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See also: bath room


A bathroom with primitive toilet in Britain's Beamish Museum.
A public bathroom (restroom) in the United States.

Alternative forms[edit]


From bath +‎ room. Compare Dutch badkamer(bathroom), German Badezimmer(bathroom), Swedish badrum(bathroom).



bathroom ‎(plural bathrooms)

  1. A room containing a bathtub and (typically but not necessarily) a toilet.
  2. (chiefly US, euphemistic) A lavatory: a room containing a toilet and (typically but not necessarily) a bathtub.
    Most Americans don't know 'WC' and many Brits mock 'bathroom' but almost everyone understands 'toilet' or 'lavatory'.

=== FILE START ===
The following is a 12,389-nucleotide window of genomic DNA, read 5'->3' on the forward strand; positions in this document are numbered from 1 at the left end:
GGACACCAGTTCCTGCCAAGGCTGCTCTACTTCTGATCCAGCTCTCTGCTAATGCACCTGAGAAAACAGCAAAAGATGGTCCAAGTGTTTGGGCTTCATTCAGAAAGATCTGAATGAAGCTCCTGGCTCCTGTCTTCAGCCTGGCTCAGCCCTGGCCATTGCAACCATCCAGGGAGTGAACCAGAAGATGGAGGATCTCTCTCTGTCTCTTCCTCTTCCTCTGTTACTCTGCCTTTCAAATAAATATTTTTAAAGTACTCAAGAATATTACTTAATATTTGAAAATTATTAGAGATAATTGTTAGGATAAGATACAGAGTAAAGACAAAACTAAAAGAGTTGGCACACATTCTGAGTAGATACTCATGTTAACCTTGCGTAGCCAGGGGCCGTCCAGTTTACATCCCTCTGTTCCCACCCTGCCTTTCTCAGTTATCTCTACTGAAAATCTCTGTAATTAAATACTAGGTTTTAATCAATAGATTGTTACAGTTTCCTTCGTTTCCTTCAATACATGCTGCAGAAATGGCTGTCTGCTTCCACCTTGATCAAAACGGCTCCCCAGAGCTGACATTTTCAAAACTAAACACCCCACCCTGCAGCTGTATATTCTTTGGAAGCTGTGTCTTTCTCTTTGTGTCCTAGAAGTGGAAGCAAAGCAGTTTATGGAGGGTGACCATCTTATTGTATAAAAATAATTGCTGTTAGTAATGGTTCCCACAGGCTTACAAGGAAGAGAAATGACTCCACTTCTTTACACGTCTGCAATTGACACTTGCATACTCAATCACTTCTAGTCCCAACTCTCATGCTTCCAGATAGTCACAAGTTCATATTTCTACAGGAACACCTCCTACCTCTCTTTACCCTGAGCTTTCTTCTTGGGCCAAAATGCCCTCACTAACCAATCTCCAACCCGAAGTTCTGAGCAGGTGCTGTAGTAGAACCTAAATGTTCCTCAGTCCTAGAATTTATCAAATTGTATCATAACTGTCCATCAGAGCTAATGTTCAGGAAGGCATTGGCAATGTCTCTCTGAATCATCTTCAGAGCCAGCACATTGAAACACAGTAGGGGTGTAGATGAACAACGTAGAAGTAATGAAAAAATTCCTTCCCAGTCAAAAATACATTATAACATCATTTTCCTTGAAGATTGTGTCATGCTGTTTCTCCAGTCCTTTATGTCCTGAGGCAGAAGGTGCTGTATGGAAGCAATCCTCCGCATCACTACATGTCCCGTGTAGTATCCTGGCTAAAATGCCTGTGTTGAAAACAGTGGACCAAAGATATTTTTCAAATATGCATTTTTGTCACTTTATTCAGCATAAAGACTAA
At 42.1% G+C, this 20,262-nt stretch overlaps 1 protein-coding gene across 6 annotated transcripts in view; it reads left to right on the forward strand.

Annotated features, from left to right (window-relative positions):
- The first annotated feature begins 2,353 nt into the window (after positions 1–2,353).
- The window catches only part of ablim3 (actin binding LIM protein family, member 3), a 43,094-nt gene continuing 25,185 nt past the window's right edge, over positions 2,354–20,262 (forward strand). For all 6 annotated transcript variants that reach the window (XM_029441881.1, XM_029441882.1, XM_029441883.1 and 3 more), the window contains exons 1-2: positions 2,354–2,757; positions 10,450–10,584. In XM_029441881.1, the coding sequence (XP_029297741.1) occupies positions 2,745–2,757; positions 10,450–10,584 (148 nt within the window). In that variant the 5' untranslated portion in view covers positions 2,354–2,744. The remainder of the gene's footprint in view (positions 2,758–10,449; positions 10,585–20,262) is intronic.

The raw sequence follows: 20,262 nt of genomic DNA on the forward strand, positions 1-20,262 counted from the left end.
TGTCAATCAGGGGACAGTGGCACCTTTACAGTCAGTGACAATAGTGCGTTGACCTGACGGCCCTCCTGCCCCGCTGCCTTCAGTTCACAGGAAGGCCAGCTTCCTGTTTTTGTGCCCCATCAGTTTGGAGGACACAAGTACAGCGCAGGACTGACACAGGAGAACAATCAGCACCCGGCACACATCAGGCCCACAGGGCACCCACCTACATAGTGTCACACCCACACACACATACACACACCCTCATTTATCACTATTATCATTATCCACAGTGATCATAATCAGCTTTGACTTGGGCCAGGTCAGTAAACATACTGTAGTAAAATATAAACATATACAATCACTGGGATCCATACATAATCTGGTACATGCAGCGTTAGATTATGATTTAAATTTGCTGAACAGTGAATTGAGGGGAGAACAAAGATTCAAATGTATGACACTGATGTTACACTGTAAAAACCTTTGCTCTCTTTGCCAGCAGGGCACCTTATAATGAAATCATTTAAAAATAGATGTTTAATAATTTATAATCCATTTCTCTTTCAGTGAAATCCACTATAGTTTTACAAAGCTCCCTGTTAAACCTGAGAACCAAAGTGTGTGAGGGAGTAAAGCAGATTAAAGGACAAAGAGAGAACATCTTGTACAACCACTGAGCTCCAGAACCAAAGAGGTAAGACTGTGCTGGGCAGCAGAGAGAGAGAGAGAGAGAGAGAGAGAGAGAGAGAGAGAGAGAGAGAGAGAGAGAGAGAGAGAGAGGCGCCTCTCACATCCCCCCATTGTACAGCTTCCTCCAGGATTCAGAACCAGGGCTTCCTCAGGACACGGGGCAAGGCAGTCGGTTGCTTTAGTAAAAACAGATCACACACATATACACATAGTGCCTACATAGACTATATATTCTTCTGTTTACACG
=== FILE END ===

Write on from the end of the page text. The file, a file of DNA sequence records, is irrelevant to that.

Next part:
Usage notes[edit]

From the beginning of the 20th century, bathroom has been the generic word for a room with toilet facilities in both American[1] and British English,[2] although it is often considered an Americanism[3] as Britons continued to say lavatory relatively more frequently and now often say loo or WC for a room with a toilet but no bath. Partly from French influence, such rooms are also relatively more common in British homes.

In some contexts, bathroom refers more particularly to the toilet facilities of a private residence, distinguished from public buildings' restrooms, men's rooms, ladies' rooms, &c.





The translations below need to be checked and inserted above into the appropriate translation tables, removing any numbers. Numbers do not necessarily match those in definitions. See instructions at Help:How to check translations.


  1. ^ Google Ngram (American English).
  2. ^ Google Ngram (British English).
  3. ^ "List of Words Having Different Meanings in American and British English".